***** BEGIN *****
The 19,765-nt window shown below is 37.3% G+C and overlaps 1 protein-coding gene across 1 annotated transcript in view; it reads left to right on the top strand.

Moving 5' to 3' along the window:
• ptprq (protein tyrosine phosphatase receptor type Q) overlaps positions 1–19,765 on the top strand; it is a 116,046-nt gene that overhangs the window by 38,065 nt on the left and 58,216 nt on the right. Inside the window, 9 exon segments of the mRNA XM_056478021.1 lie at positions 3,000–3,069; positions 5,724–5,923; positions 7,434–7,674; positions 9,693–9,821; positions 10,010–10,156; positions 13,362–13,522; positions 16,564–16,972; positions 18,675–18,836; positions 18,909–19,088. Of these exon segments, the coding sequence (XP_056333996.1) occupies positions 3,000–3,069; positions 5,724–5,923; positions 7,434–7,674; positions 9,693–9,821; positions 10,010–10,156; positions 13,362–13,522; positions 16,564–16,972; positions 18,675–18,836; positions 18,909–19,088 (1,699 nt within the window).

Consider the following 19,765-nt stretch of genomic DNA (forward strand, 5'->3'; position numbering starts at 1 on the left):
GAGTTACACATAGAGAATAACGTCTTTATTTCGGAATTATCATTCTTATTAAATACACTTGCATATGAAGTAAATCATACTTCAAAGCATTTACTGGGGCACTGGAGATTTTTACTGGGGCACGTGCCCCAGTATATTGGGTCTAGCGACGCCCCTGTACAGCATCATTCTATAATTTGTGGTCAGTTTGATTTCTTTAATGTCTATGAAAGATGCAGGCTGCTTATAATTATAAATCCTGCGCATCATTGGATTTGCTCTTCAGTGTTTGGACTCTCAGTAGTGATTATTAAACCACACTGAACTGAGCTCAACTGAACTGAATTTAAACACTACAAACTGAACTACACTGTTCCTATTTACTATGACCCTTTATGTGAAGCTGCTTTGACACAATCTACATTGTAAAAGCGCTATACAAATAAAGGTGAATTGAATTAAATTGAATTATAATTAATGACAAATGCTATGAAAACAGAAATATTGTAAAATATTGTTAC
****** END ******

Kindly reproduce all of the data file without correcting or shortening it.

The 19,765-nt window shown below is 37.3% G+C and overlaps 1 protein-coding gene across 1 annotated transcript in view; it reads left to right on the top strand.

Moving 5' to 3' along the window:
• ptprq (protein tyrosine phosphatase receptor type Q) overlaps positions 1–19,765 on the top strand; it is a 116,046-nt gene that overhangs the window by 38,065 nt on the left and 58,216 nt on the right. Inside the window, 9 exon segments of the mRNA XM_056478021.1 lie at positions 3,000–3,069; positions 5,724–5,923; positions 7,434–7,674; positions 9,693–9,821; positions 10,010–10,156; positions 13,362–13,522; positions 16,564–16,972; positions 18,675–18,836; positions 18,909–19,088. Of these exon segments, the coding sequence (XP_056333996.1) occupies positions 3,000–3,069; positions 5,724–5,923; positions 7,434–7,674; positions 9,693–9,821; positions 10,010–10,156; positions 13,362–13,522; positions 16,564–16,972; positions 18,675–18,836; positions 18,909–19,088 (1,699 nt within the window).

Consider the following 19,765-nt stretch of genomic DNA (forward strand, 5'->3'; position numbering starts at 1 on the left):
GAGTTACACATAGAGAATAACGTCTTTATTTCGGAATTATCATTCTTATTAAATACACTTGCATATGAAGTAAATCATACTTCAAAGCATTTACTGGGGCACTGGAGATTTTTACTGGGGCACGTGCCCCAGTATATTGGGTCTAGCGACGCCCCTGTACAGCATCATTCTATAATTTGTGGTCAGTTTGATTTCTTTAATGTCTATGAAAGATGCAGGCTGCTTATAATTATAAATCCTGCGCATCATTGGATTTGCTCTTCAGTGTTTGGACTCTCAGTAGTGATTATTAAACCACACTGAACTGAGCTCAACTGAACTGAATTTAAACACTACAAACTGAACTACACTGTTCCTATTTACTATGACCCTTTATGTGAAGCTGCTTTGACACAATCTACATTGTAAAAGCGCTATACAAATAAAGGTGAATTGAATTAAATTGAATTATAATTAATGACAAATGCTATGAAAACAGAAATATTGTAAAATATTGTTAC